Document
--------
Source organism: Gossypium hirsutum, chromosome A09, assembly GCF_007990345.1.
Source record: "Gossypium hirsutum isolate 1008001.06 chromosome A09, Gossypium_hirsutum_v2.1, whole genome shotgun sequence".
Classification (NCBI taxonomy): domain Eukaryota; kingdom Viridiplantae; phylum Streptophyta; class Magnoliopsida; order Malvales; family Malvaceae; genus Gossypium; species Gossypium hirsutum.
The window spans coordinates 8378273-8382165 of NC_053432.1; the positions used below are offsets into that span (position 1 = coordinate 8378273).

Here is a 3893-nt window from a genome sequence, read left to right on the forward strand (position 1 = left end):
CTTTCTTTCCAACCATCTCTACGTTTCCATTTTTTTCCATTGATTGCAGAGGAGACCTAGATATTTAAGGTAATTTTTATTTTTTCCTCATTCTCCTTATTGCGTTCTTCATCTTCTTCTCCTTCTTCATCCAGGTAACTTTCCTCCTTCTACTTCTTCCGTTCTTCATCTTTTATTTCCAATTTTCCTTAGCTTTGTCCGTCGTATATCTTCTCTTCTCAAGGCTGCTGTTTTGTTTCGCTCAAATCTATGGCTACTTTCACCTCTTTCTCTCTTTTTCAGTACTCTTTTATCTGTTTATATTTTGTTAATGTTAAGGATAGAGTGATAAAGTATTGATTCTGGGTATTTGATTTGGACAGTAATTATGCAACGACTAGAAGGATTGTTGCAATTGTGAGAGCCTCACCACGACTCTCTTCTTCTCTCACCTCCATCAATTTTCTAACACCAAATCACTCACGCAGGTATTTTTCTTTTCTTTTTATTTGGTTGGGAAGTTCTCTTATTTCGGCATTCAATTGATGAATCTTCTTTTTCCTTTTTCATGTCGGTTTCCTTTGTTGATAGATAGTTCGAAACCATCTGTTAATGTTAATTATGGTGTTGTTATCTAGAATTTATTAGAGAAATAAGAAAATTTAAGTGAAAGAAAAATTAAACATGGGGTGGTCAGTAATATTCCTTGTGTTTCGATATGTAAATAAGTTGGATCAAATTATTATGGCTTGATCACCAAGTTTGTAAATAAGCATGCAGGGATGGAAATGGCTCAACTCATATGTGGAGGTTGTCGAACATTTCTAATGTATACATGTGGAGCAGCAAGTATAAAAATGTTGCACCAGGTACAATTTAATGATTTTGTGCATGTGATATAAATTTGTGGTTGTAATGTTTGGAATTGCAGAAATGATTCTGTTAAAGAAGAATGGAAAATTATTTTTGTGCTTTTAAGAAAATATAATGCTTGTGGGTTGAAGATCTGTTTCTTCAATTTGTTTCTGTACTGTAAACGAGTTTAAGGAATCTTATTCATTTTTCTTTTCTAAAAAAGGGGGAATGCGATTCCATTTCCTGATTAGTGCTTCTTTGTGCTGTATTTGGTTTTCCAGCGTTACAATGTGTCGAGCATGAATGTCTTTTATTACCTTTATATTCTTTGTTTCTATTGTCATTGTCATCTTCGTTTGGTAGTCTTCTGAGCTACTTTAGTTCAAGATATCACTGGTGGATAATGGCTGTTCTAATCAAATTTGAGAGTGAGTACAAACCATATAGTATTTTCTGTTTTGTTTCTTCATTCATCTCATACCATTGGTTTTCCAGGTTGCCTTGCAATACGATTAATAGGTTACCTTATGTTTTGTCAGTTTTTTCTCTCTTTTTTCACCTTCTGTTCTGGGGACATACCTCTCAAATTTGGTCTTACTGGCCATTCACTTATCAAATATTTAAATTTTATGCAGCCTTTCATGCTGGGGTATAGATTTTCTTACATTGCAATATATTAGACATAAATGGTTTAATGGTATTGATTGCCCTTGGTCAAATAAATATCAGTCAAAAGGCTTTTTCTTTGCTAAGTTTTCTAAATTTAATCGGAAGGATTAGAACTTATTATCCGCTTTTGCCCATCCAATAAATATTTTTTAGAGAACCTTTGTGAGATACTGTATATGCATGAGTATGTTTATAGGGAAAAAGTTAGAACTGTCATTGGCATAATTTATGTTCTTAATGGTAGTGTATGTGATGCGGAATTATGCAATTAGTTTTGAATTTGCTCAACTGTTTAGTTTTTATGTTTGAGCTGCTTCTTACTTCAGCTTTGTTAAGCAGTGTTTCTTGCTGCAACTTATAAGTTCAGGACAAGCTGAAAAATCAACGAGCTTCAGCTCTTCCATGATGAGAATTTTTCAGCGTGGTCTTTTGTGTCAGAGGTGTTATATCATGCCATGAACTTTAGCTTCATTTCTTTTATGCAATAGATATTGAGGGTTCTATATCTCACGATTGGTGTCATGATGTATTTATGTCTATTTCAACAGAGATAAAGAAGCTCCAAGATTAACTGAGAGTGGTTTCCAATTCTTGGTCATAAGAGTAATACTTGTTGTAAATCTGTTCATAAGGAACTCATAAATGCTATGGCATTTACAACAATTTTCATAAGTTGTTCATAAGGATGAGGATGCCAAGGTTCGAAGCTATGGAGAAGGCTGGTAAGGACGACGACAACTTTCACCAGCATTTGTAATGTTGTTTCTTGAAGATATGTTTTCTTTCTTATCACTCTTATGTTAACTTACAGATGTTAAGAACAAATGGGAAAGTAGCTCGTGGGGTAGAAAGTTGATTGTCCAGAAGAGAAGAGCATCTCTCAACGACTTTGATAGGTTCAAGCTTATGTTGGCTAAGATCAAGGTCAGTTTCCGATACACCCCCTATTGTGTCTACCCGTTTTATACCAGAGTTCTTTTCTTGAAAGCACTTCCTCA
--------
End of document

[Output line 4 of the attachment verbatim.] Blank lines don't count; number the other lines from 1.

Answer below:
The window spans coordinates 8378273-8382165 of NC_053432.1; the positions used below are offsets into that span (position 1 = coordinate 8378273).